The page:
Then, you have to have the self-confidence and power to impose this will on the company's development team so it can work with you to realize your vision as soon as possible. As General MacArthur said, behind every lost battle are two words: too late.

Can you see anyone but Marissa Mayer who fulfills either of these two criteria for Microsoft?

But wait, there is more!

Marissa Mayer is CEO of Yahoo!. It may seem like ancient history, but Microsoft did try to acquire Yahoo!. In an act of certified insanity by the previous management and board, Yahoo! rebuffed. It was one of the costlier acts of corporate self-delusion in history.

Given the rise of Google, Facebook and even Twitter, it seems more urgent than ever to ensure that Microsoft can battle these players even on this newly expanded field of social interaction and commerce. In order to do so, Yahoo! of all companies comes the closest to having the remaining pieces of the puzzle Microsoft needs.

Conclusion: Not only is Marissa Mayer the right person to re-invent Microsoft, but Yahoo! is as important for Microsoft's competitive matrix as it was when it bid for the company last time.

There is just more thing: Enterprise versus consumer.

Increasingly, enterprise technology is becoming more different than consumer technology. IBM ( IBM) realized this a decade ago, and sold its PC business to Lenovo. Dell ( DELL) got rid of its smartphone business. Cisco ( CSCO) shut down its consumer camera business, and divested Linksys. BlackBerry is now getting out of consumer in order to focus on enterprise.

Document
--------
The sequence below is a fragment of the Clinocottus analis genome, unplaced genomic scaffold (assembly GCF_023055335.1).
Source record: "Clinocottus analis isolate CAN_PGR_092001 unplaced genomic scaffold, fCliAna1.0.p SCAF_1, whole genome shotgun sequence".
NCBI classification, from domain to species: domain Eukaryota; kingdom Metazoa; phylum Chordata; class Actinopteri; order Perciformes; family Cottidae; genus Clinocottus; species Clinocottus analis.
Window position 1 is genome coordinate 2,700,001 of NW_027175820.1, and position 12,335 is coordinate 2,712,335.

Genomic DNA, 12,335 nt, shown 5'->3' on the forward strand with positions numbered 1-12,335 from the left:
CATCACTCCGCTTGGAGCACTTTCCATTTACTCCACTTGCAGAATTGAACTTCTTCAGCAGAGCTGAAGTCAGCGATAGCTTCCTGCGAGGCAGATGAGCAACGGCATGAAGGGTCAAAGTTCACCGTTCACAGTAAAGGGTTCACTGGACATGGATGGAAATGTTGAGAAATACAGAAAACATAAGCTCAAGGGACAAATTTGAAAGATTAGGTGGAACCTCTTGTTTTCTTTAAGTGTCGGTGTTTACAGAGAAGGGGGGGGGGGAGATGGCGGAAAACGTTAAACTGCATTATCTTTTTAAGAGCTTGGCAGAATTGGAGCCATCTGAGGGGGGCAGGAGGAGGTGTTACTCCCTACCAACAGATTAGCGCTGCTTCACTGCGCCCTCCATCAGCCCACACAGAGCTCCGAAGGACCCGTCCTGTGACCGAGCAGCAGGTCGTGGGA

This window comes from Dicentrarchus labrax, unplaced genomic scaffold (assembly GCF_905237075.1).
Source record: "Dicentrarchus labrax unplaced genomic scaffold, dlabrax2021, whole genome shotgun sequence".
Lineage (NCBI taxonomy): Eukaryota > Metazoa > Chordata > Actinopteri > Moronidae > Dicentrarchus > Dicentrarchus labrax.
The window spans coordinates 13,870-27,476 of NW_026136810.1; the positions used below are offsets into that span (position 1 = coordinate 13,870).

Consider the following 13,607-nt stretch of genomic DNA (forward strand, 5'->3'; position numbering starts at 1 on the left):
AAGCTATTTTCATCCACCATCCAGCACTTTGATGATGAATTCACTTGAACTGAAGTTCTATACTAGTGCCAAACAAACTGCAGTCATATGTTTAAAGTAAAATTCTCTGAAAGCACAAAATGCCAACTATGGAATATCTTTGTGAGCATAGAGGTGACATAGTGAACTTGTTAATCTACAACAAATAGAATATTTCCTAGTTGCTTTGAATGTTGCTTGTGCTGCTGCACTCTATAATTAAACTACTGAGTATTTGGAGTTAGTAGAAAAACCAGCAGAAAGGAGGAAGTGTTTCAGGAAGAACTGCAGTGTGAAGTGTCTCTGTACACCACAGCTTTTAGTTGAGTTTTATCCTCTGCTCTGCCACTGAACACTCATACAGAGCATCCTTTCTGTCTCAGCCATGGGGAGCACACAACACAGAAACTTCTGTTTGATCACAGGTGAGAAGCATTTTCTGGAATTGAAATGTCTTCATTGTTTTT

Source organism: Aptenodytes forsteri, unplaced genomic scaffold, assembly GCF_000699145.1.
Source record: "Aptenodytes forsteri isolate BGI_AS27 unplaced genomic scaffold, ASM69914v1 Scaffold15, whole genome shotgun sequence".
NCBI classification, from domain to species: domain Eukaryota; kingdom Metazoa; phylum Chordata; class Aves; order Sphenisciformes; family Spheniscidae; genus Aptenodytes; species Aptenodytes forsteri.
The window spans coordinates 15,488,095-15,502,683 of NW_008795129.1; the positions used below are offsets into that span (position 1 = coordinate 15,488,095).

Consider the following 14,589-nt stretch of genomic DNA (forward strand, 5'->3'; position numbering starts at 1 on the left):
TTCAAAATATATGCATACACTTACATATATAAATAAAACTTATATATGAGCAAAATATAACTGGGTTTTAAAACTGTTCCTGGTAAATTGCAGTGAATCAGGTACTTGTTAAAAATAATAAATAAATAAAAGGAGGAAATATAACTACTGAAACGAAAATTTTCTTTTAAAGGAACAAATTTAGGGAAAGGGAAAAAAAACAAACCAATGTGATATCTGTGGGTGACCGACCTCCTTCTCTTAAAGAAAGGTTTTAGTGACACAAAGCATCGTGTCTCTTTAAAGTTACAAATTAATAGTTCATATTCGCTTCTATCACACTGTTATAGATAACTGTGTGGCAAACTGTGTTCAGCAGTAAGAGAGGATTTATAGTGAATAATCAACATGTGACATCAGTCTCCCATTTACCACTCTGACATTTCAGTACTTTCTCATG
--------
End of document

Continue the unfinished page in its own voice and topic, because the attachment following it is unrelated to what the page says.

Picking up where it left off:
What it takes to run Microsoft's large enterprise business may be materially different than what it takes to run its consumer business. On the enterprise side, the interaction with the customers is very different. The marketing and PR is different. It's a different type of customer. If you're running for President, you have to decide if you're campaigning in front of the general population or if you're campaigning in front of the economics club at University of Chicago.

This is to say that perhaps Microsoft has become too big, and it is almost impossible to have a new CEO optimize for both large enterprise and consumer markets. It might be necessary for Microsoft to divide into two companies.

If so, Marissa Mayer may be better suited for the consumer half of the company.

In either case, Alan Mulally isn't the ideal candidate for Microsoft, even though he may have been the ideal candidate for companies such as Ford and Boeing. On the other hand, if Marissa Mayer didn't exist, Microsoft would have to invent a Marissa Mayer in order to reinvent Microsoft's consumer business into something that can compete with Google, Apple, Amazon and Facebook.

At the time of publication the author was long GOOG, AAPL and F.

This article was written by an independent contributor, separate from TheStreet's regular news coverage.

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